I read in The Oregonian today that the Portland Salvation Army, and its bell ringers, takes in about $5000 in donations from the red Christmas kettles every day! (Oregon Live) What do they do with all of this money?
Two years ago, my husband and I were struggling to pay our bills. He had been laid off from his seasonal job at JCPenney, and I was 9 months pregnant. We had exhausted all of our credit and all of our savings paying our rent and utilities and trying to stay afloat. I had been desperately searching for work for months, but no one seemed to want to hire a pregnant woman. We were only days from having our electricity turned off, and only weeks from eviction from our apartment if we could not find some money soon.
I talked to our apartment complex, and they refused to allow us to pay late. I called the electric company (PGE), and they said that unless we came up with a minimum payment of $50, they would be forced to turn off our electricity. I pleaded with them, saying that we were about to have a newborn baby in the house (in January!), but they said that was not their concern. They suggested calling Oregon Heat. I did so, and Oregon Heat said that they were out of funds and would only possibly be making more intake appointments in 8 weeks. We did not have 8 weeks!
I then started to call every help agency in Portland. This included the Salvation Army. I knew about the red kettles, indeed I had often donated to them in my own better days. I thought for sure they would help. They turned me down, saying that electricity was not an urgent need, and that I needed to have a 72 hour eviction notice before I could fill out an application for rental assistance. 72 hour notice? What kind of policy is that? I would not have enough time to fill out an application, wait for a decision, and get the money to the apartment in just 72 hours!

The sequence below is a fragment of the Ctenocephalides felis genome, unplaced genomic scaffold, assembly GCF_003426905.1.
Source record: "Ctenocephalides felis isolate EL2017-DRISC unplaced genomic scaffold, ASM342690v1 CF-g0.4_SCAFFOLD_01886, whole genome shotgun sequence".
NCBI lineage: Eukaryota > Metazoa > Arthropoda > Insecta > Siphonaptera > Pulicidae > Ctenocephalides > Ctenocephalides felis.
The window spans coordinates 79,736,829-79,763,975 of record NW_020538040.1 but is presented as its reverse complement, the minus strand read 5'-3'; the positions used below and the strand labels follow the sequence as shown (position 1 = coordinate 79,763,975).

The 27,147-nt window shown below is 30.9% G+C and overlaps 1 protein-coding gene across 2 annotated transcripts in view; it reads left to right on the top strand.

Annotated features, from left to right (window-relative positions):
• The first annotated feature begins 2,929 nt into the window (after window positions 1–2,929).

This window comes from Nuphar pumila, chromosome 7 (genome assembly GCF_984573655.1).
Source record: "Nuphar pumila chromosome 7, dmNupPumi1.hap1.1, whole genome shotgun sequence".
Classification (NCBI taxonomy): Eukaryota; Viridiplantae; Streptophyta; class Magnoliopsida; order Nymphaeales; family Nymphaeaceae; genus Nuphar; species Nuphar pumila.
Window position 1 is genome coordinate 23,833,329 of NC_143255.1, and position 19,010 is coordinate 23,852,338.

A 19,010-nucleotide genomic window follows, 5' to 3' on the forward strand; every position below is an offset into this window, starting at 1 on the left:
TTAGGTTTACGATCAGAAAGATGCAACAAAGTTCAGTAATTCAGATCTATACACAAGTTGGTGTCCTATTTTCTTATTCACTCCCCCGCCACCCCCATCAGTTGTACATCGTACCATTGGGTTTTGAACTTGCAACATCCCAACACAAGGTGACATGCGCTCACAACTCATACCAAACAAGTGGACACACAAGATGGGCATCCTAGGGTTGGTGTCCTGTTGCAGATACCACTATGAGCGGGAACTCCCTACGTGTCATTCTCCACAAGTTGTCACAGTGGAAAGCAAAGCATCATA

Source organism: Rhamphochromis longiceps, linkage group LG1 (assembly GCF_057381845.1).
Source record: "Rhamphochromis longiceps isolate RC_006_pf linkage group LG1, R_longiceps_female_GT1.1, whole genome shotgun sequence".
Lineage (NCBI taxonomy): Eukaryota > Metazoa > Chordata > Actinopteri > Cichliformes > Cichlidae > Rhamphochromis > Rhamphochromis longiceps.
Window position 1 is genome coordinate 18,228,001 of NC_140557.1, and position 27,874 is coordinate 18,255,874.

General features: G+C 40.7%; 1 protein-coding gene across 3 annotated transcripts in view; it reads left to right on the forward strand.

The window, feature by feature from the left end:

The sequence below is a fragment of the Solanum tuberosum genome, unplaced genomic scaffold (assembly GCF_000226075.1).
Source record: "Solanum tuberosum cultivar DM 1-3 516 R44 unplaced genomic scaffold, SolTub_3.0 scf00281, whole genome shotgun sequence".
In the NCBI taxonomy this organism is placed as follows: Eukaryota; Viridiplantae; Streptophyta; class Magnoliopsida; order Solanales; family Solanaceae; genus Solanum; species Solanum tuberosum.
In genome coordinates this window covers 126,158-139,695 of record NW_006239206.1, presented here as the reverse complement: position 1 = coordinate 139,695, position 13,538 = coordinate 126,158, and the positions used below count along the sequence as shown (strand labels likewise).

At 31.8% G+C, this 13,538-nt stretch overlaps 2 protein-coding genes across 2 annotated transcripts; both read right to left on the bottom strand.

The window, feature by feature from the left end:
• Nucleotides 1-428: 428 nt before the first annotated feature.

After all of this letdown and a little panic, YHWH intervened for us, and my husband ended up getting another temp job as a school janitor. Our baby was born, and we were able to keep the heat on. We did end up getting evicted when the baby was 3 months old, but we left Oregon at that point and YHWH sent a pastor in California to take us in for a while.
The point is this- be careful to which charities you give money. Examine their records carefully, and perhaps call them and pose as a needy person to see where their heart really lies. According to a report by Forbes, W. Todd Bassett, the Salvation Army’s CEO, made $175,050 in 2004. This is the latest figure that I can find. And that is just salary, benefits are not calculated! I am sure the number is even higher now. (As a side note, this same report shows that the government contributed $353 million to the Salvation Army in 2004. That means my taxpayer dollars are going to an organization that refused to help my family in our time of need, an organization that I am sure has turned away thousands of other families as well.)
The median income in the United States was just $26,354 in 2010 (The Huffington Post). So if Mr. Todd Bassett makes $175,000, he is making almost 7 times as much as the median American income! And his job supposedly exists to help the poor. How much can he really know about being poor? Perhaps he should donate $100,000 of his salary to truly help the poor. $100,000 could go a long way in setting up more charitable programs. Mr. Bassett and his family could live a very good life on $75,000, a life that most Americans only dream about. Yet he, and so many other charity leaders need more, ever more.
The hypocrisy of the Salvation Army and our nation’s other charities is simply astonishing.